Taking in the current furor over the tiny-church-of-Koran-bonfires story, The Washington Post front page today strangely suggested "Debate may drown out quite 9/11 reflections," with "post-attack unity lost." Does anyone remember any 9/11 anniversaries after the first one that were all about "unity" and were free of partisanship?
The blog Daily Kos was lobbing bombs at "right-wing white guys" Wednesday. In her praise of the new book-length rant "American Taliban" by top Kosmonaut Markos Moutlisas, "Hippie grandmother" Jane Stillwater pleaded, "Right-Wing white guys, it's time for you to stop acting like General Custer."
You have no idea how lucky we are that this tactic of "bringing the war home" has not happened in America except only once so far. We have been just plain LUCKY so far -- that Middle Easterners, Latin Americans, Africans and Asians haven't dragged any more of Eisenhower's or Johnson's or Nixon's or Reagan's or Bush's or Obama's wars out of the streets of cities like Saigon, Mogadishu, Gaza, San Salvador, East Timor, Santiago, Shanghai, Baghdad, Tehran, Brazzaville, Port-au-Prince and Kabul and into the streets of our American cities.
We have been very lucky that, so far, we have only suffered just one 9-11 -- when you consider the many past decades of America's habitual and continual shabby treatment of "Others" all over the world.
The Oakland Tribune reports the story of a hipster granny from Berkeley that has decided to sue the U.S. military over a reporter embed she arranged in Iraq that was abruptly canceled by the government. While the Oakland Trib and the hippie granny try their hardest to make the U.S. military the villain, it's a bit hard to feel too sorry for her when the facts are considered. On top of that, the Trib absurdly calls her situation an "ordeal" which, when comparing her situation to what the soldiers have to go through, seems a bit over-the-top and silly, really.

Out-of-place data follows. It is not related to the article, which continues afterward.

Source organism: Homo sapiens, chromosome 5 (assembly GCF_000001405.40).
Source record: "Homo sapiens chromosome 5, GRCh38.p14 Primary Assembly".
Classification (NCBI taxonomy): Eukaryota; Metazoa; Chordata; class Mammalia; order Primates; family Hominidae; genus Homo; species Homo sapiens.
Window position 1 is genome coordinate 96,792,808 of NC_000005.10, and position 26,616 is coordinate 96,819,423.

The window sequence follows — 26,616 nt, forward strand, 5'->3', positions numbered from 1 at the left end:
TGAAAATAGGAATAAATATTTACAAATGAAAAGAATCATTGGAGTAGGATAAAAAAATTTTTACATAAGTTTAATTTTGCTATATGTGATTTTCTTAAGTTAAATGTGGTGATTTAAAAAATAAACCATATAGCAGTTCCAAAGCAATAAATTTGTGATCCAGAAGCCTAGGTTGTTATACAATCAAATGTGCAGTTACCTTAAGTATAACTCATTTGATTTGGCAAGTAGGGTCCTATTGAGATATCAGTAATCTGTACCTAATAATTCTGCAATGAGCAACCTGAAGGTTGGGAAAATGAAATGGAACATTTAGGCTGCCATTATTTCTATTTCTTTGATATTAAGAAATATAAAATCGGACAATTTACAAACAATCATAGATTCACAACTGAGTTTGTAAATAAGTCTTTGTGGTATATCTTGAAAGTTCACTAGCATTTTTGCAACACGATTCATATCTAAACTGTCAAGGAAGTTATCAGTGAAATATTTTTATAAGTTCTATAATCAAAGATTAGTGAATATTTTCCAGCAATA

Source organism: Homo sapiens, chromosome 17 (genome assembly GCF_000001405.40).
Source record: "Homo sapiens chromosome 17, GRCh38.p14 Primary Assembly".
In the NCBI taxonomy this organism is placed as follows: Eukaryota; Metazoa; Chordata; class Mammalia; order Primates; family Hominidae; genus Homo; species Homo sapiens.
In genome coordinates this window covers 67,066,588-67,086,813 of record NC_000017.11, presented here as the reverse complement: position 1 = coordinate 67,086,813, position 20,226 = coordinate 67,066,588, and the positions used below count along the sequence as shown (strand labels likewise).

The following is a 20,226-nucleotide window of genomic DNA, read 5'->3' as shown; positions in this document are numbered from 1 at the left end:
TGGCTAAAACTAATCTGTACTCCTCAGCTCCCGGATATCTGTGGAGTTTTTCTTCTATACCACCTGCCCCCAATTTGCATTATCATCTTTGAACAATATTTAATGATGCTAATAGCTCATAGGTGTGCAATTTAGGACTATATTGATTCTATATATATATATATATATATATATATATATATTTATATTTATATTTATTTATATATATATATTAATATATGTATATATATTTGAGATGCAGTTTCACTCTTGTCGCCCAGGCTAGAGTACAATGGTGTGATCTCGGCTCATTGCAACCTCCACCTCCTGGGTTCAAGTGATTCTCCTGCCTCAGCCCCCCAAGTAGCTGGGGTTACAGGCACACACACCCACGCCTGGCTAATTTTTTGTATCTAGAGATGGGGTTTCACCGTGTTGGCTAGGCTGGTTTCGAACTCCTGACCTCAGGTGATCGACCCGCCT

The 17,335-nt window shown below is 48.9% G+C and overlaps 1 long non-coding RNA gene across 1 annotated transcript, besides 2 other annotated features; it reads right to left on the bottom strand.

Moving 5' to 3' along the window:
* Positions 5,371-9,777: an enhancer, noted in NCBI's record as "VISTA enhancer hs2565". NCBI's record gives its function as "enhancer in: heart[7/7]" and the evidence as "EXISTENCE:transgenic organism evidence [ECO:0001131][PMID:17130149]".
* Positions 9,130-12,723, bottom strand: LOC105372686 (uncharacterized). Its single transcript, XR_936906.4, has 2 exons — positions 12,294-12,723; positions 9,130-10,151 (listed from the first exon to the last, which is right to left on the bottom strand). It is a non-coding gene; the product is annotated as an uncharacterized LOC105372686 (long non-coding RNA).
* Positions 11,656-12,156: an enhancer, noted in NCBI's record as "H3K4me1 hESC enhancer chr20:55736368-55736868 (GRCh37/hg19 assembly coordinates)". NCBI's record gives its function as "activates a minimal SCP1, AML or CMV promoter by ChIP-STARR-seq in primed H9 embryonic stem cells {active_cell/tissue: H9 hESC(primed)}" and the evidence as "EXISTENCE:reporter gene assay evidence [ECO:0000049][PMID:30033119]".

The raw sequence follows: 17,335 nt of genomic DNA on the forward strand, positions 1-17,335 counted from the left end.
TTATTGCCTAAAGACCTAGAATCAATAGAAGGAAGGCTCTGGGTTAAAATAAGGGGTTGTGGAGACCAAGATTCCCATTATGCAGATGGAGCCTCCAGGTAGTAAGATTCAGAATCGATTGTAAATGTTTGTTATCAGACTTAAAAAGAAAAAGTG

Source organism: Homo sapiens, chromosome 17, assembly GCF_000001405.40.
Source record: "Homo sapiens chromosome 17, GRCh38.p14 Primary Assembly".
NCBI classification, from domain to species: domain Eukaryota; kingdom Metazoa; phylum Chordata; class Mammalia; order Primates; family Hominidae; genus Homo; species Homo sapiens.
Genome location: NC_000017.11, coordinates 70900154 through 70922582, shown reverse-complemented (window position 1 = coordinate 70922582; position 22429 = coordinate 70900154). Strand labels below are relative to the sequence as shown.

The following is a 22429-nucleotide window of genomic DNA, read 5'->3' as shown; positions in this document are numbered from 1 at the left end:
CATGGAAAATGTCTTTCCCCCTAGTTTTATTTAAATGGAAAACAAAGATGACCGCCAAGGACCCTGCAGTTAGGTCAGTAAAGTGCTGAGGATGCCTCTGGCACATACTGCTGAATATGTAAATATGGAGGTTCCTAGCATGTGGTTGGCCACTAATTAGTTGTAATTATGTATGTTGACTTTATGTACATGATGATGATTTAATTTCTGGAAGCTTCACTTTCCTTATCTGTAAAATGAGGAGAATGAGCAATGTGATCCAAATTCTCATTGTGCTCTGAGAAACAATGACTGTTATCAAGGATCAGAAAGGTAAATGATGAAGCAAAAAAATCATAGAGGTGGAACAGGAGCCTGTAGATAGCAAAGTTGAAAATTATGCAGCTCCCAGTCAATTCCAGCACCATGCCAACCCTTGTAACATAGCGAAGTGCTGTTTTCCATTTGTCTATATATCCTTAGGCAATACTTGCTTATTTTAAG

Jane Stillwater of Berkeley, CA, had arranged an embed in Iraq and was told on January 19 that she was accepted. She immediately bought her plane ticket and arranged for the trip. Later that same day, however, she was contacted again and told her embed was canceled. Regardless of the cancellation, Stillwater flew to Kuwait anyway hoping the military would change its mind. They didn't and now she is suing in small claims court for the plane ride and other expenses.